#ThatAwkwardMoment when you "erroneously" chop down a forest
Over at Samseng Zhabor, my newsletter of whimsy and musings, I’ve written about how I hoard books.
Before we begin, a question
Some of you might know that in 2019, I ran democracy classrooms where people could come together to discuss a topic — ranging from inequality to healthcare to public order laws — and practice engaging with others on political issues.
These classrooms had to stop in 2020 because of COVID-19, which was a real pity. Now, I’m thinking of reviving them… but how? There are still strict limits on gatherings, but it might be possible to do small group sessions. There’s also the possibility of doing a classroom online, although what platform should we use?
Here’s where you come in: click one of the options below to vote for your preferred platform!
Thank you! This will help me think through how best to plan and formulate democracy classrooms in this silly pandemic reality.
How does one chop down a forest by mistake?
A large chunk of forest in Kranji has been cleared, and the state-owned developer JTC says that it’d been done “erroneously”. The environment impact assessment (EIA) hadn’t even been completed; it was only due in April this year, although now it’s kind of moot since the forest is gone. JTC said that they discovered the mistake on 13 January, and immediately put a stop to the clearance. They also said that they’d given the contractor, Huationg, a stern warning.
But how can so many trees be chopped down and cleared by mistake?! And when did this first happen? JTC had told the Straits Times that the clearance began in December, but satellite imagery suggests otherwise: it shows that clearing operations might have begun as early as March 2020, and ramped up in August that same year.
Investigations are still ongoing, but a lot of Singaporeans aren’t really satisfied with what we’re hearing at the moment. So far, the penalty is only a stern warning to the contractor — that’s nothing compared to the destruction of those woodlands. How could the contractor have started clearing the area without sign-off or some payment from JTC? This isn’t something you can just go off and do my yourself; it’s a big, big job that requires manpower and heavy machinery, and costs lots of money.
The loss of these woodlands in Kranji isn’t an isolated issue — other forests are also being cleared, or slated for clearance. It won’t just be trees that we’re losing, but also the ecosystem and biodiversity that took decades to develop.
It also undermines the part of the government’s Green Plan that’s about planting one million trees — what’s the point of that if we’re chopping down trees elsewhere? And these newly planted trees won’t be able to replace the ecosystems that are lost, particularly since a lot of them are going to be planted in manicured parks.
Another data breach?!
Here comes another big data breach: the personal information of about 129,000 SingTel customers — a combination of IC numbers, names, addresses, dates of birth, and mobile numbers — were stolen after a third-party file-sharing system was breached. The bank account details of 28 former SingTel staff, the credit card details of 45 employees of a corporate customer, and information from 23 enterprises were also taken. 😱
SingTel has started informing those affected, and says it’ll be hiring a global data and information service provider to provide identity monitoring services, to help manage the risks of having one’s data stolen.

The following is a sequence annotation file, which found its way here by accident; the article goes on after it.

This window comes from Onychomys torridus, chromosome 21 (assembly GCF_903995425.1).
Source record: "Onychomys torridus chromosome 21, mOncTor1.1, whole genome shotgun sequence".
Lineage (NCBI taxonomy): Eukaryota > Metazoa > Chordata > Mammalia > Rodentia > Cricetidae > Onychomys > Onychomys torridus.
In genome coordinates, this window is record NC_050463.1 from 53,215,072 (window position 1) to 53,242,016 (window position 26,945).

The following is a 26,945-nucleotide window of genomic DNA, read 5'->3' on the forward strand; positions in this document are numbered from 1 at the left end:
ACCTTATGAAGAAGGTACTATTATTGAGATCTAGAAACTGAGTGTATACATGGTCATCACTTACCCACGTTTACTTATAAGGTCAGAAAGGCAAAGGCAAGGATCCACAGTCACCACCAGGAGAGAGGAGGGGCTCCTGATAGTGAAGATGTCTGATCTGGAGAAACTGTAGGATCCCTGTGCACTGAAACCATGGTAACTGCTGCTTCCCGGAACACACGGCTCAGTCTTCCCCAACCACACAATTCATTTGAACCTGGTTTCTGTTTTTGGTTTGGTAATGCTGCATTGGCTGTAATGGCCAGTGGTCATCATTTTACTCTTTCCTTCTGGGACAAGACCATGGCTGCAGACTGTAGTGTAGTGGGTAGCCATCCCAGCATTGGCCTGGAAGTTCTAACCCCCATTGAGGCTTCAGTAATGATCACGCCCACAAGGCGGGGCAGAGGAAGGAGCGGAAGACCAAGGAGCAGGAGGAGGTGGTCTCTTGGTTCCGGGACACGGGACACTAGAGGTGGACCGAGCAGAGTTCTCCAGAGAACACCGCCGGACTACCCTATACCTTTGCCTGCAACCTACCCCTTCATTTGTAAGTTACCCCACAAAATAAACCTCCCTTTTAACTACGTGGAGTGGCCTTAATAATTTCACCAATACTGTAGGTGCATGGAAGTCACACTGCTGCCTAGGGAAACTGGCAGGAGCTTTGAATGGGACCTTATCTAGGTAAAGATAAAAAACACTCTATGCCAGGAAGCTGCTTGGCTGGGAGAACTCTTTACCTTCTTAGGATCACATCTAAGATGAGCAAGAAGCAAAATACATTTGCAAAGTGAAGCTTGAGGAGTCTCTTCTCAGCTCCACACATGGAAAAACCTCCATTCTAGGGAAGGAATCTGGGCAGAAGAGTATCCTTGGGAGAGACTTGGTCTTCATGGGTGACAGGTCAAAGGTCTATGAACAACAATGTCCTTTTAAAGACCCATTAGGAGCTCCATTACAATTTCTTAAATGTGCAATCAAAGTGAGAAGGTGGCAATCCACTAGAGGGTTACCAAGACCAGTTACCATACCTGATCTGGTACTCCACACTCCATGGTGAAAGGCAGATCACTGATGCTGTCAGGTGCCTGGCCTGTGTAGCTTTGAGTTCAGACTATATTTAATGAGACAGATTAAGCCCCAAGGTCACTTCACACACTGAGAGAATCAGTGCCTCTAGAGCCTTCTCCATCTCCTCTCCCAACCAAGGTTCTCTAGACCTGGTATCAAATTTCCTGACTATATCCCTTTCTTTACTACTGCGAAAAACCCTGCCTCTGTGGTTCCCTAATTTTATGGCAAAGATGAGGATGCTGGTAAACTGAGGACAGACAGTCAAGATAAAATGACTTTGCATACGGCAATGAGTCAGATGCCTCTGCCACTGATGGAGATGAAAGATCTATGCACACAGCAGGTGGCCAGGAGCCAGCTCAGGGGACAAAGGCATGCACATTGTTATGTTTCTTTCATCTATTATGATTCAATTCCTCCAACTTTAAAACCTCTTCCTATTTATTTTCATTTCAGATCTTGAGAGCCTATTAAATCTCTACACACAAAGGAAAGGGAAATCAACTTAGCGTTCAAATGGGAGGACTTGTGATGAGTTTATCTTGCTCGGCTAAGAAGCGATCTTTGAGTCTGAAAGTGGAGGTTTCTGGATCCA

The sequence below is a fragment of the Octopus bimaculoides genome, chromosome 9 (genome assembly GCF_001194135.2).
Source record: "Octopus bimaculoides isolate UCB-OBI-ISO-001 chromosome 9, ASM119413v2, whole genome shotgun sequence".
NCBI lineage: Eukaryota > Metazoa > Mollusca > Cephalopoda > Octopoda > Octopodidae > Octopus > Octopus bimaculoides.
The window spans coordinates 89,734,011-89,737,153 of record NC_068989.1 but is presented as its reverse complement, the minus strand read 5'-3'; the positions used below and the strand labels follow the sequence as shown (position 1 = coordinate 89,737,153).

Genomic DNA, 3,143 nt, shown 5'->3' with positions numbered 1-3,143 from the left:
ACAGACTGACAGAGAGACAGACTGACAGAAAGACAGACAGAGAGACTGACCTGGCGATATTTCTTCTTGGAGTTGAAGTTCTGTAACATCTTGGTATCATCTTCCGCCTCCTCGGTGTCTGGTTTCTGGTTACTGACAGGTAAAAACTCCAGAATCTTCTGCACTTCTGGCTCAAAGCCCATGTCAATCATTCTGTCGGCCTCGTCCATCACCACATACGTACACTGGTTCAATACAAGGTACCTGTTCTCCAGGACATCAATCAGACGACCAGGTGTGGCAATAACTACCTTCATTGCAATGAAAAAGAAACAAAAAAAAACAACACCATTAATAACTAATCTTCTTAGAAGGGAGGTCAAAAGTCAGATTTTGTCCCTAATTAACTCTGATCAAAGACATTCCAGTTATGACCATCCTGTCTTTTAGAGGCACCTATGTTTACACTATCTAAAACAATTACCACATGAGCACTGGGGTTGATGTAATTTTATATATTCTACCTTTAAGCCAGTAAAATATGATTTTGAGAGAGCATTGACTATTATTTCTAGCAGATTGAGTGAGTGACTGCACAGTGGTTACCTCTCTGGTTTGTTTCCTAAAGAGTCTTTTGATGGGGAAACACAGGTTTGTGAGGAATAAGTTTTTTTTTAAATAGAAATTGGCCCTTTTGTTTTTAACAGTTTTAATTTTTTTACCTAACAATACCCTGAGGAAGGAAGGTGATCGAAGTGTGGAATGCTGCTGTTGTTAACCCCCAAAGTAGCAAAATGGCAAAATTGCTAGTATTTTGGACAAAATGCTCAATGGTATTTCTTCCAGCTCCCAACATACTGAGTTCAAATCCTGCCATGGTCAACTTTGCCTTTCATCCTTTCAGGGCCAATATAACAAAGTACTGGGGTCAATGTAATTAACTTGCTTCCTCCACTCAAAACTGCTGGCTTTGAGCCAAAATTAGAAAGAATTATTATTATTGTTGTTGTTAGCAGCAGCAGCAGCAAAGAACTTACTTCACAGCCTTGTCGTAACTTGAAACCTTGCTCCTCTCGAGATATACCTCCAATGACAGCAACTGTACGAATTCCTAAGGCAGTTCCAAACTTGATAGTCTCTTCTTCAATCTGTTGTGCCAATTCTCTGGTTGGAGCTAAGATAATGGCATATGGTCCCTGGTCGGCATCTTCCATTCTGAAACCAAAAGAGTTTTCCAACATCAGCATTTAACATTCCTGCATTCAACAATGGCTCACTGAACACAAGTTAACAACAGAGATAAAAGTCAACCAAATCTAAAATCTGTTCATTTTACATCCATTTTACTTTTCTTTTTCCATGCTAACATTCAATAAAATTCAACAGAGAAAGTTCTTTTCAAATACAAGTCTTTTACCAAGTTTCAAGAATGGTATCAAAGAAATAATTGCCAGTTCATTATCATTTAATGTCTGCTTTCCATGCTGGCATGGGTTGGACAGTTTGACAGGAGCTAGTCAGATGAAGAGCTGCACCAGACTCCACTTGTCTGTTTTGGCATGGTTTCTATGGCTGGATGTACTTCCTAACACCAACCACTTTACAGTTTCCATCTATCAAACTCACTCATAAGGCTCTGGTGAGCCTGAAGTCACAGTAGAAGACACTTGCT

This isn’t the first big data breach we’ve seen in Singapore, and it’s certainly not the last. 😫😫😫
Got some more…
Jolovan Wham is back in prison. This time he’s serving a 22-day sentence after pleading guilty to organising a silent protest on the MRT drawing attention to Operation Spectrum and detention without trial in Singapore, as well as vandalism, which actually refers to the awful, awful act of *checks notes* sticking two pieces of paper up in the MRT carriage (which was later removed with no damage). He also paid a S$2,500 fine for refusing to sign the statements he gave to the police.
Attendees of the World Economic Forum won’t need to serve quarantines. The forum was meant to take place in Singapore in May, but was pushed back to August. The government says that instead of the stay-at-home period, there’ll be rigorous testing, mask-wearing, social distancing, and the use of TraceTogether. They’re also planning to physically segregate event attendees from the rest of the Singapore community. (I don’t really understand why people would want to fly all the way to Singapore to stay in a “bubble” just to attend this forum, and then fly home again, but then I am also not the target audience of the World Economic Forum. 🤷🏻♀️)
More and more attention is being drawn to Singapore’s position as the largest foreign investor in Myanmar. Saying that business and politics should be kept separate doesn’t really work when business helps the perpetrators of the coup make money and prop themselves up. I’ve put together a letter that Singaporeans can use as a template to write to MPs or government ministers.
Read in Solidarity!
While Jolovan’s doing time in prison, the Read in Solidarity Book Club has put together a 22-day Reading Challenge, from 16 February to 8 March 2021. It’s a way to stand in solidarity with Jolovan and learn more about the ideas and thought processes behind his activism and tactics. Get the reading list here, and put discussions groups together with your friends!
For Milo Peng Funders, I’ll be sending out a discussion thread a week that can be used as a space to share thoughts and ideas corresponding to the reading material.
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